By Bill Easum
My heart aches.
Too many new church plants either don’t make it past eighteen months or remain so small they can barely survive much less thrive. Why do so many church plants not reach their potential?
It certainly isn’t because they don’t try or don’t care. Church planters usually have a heart of gold. They passionately want to fulfill the great commission. Many sell their homes to move to the new location only to find their dream dashed to pieces.
From my consulting with church planters, I noticed the following mistakes that often keep a church plant from reaching its potential.
• Not bathing the church plant in prayer. I know. This should be a given; but it’s not. Too many planters don’t spent enough time in prayer discerning, the DNA, the place to plant, and the selection of the core leaders. Planter– have you spent a hundred hours in prayer over what you are about to do?
• Not having the DNA in place before asking anyone to join you in the new church plant including your core team. Please, if you don’t do anything else, don’t go looking for your core staff, much less try to bring in people, without first getting the DNA down on paper and in your heart. By this I mean what kind of a church you’re going to plant. Once you get that settled, don’t let anyone change your mind. If people don’t want to join you on that journey help them find another church. So, weed out the “vision adjusters” who want to adjust your vision.
• Spending too much time in the office. One of my first questions of a planter is How much time do you spend in the office. If I hear more than an hour a week, I know the plant is probably in trouble. I would rather a planter take their message from some famous preacher than for them to spend hours in the office preparing a message. You need to be out where the people are. No new convert is ever discovered in your office.
• Fasttracking the wrong people into leadership. Planters are usually so desperate for leaders they err on the side of putting anyone into leadership. Instead, put everyone new into places of service and watch how they respond. If they can be faithful over small things they will be great over larger pools of ministry. It is better to have a big hole in leadership and wait on God to fill it than for you to fill it with just anyone who comes along. This is one of those times you need to pray.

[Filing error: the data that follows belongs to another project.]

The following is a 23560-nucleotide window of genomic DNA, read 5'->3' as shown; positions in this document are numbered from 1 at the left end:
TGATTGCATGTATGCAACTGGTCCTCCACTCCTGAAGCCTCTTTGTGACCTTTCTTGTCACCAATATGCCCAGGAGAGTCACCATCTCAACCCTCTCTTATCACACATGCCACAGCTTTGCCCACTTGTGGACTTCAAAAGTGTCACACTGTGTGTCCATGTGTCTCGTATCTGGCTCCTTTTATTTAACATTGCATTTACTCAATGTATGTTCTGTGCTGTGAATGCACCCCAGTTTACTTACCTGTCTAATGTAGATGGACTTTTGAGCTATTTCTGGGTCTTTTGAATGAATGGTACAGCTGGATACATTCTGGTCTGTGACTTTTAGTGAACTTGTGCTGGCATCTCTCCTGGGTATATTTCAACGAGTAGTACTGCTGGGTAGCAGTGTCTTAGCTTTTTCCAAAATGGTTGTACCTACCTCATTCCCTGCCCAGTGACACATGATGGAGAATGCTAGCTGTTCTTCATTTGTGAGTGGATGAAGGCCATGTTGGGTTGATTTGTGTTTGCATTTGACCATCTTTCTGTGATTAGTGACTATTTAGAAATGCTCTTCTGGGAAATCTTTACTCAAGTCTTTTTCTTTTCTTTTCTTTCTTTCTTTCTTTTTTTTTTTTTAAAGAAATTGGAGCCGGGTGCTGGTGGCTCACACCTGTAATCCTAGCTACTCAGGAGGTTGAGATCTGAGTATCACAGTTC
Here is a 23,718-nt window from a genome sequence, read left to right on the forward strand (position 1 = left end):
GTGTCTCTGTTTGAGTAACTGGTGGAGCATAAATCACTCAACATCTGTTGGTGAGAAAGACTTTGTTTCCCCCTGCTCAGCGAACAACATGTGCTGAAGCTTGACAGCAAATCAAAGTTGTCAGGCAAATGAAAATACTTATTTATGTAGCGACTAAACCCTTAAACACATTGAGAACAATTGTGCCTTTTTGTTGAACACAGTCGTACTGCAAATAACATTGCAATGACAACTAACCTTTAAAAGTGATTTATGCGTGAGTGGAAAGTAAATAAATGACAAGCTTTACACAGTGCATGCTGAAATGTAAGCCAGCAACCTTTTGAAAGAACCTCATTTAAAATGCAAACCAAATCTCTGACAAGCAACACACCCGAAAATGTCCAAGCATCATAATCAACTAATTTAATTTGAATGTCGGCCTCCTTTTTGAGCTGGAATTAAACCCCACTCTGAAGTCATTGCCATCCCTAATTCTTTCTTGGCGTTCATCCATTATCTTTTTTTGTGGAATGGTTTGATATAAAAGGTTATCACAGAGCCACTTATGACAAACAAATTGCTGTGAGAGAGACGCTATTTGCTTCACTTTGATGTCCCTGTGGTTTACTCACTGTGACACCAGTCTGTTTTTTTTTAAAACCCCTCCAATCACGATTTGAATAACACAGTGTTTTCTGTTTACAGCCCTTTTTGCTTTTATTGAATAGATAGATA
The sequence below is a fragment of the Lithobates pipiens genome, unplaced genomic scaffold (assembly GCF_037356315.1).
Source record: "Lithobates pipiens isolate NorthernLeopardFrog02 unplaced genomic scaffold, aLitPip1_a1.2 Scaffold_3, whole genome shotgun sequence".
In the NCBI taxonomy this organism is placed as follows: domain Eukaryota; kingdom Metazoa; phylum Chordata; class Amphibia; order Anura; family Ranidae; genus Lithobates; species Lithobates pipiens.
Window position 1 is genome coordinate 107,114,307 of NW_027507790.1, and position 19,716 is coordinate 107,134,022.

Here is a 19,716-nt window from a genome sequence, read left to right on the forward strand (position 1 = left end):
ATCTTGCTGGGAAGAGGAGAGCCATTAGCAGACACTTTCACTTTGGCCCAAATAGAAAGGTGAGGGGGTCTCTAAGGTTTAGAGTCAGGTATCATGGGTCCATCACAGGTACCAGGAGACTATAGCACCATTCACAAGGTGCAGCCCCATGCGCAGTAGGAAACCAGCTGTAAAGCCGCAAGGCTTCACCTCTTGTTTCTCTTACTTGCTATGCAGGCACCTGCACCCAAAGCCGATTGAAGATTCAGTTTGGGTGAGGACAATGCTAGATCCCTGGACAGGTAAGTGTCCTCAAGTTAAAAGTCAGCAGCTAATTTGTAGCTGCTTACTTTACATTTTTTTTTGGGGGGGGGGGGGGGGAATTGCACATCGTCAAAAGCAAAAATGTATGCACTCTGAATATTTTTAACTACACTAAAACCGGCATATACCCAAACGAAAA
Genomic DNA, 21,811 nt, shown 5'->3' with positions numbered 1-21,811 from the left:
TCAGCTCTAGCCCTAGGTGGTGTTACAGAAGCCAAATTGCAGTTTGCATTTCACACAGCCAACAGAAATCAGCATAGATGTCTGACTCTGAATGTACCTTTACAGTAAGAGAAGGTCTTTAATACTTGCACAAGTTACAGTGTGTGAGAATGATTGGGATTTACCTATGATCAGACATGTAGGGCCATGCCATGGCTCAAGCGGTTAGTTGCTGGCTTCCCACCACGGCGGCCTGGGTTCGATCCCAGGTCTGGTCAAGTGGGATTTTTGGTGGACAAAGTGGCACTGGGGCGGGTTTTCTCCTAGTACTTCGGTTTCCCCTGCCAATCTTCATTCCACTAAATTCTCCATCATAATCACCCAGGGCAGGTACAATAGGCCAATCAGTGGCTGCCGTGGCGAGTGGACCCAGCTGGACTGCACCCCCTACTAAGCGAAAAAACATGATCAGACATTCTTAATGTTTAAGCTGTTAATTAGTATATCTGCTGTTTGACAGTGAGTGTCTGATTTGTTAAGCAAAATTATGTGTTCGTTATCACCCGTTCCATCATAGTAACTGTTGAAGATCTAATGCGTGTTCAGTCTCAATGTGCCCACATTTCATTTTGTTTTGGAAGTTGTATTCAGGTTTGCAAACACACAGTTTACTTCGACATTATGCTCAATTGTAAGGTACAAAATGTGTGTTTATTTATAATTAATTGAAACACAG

• Going public too soon. I’ll always remember a conversation I had several years ago with Wayne Cordeiro, pastor of New Hope Christian Fellowship in Honolulu. I asked him how he knew it was time to go public. His answer: When I had the leadership in place to pull off spiritual worship. I figured it would take 180 people to make worship happen the way I wanted it to happen. When God gave me 180 I knew it was time to go public.
• Getting away from evangelism before you know it. Many church plants begin to plateau the fourth or fifth year. Usually around this time the church is large enough to pay the pastors salary and the people begin to ask two questions: “When are we going to get our own place?” and “Don’t you think we should take better care of who we’ve got before getting any more people.” Of course there is the ole standard, “Pastor if we do this (whatever it is) we won’t know everyone anymore.” Pastor, these are words from Hell. Don’t listen to them because they will divert not only you but the church from its primary task – making disciples.
• Dribbling out the money instead of blowing it all at once. Most denominational officials never get this one. It is better to spend all of the money you have or are promised on one big push to go public than to dribble it out over several years. Denominational officials, whatever total amount you plan on giving a planter, give it all at once instead of stretching it out over two or three years. When Bay Area Fellowship (the church I attend) went public it spend every time it had, plus some, sending out direct mail to the entire city.
• Failure to require the planter to spend a year in either a church planting church or a new church plant as well as having to raise $50,000 before planting. Too many church planters don’t know how a church plant works, nor have they ever had to raise money. If a person can raise $50,000 before planting the odds are the plant will thrive.
Other reasons for failure exist, but these are the top ones.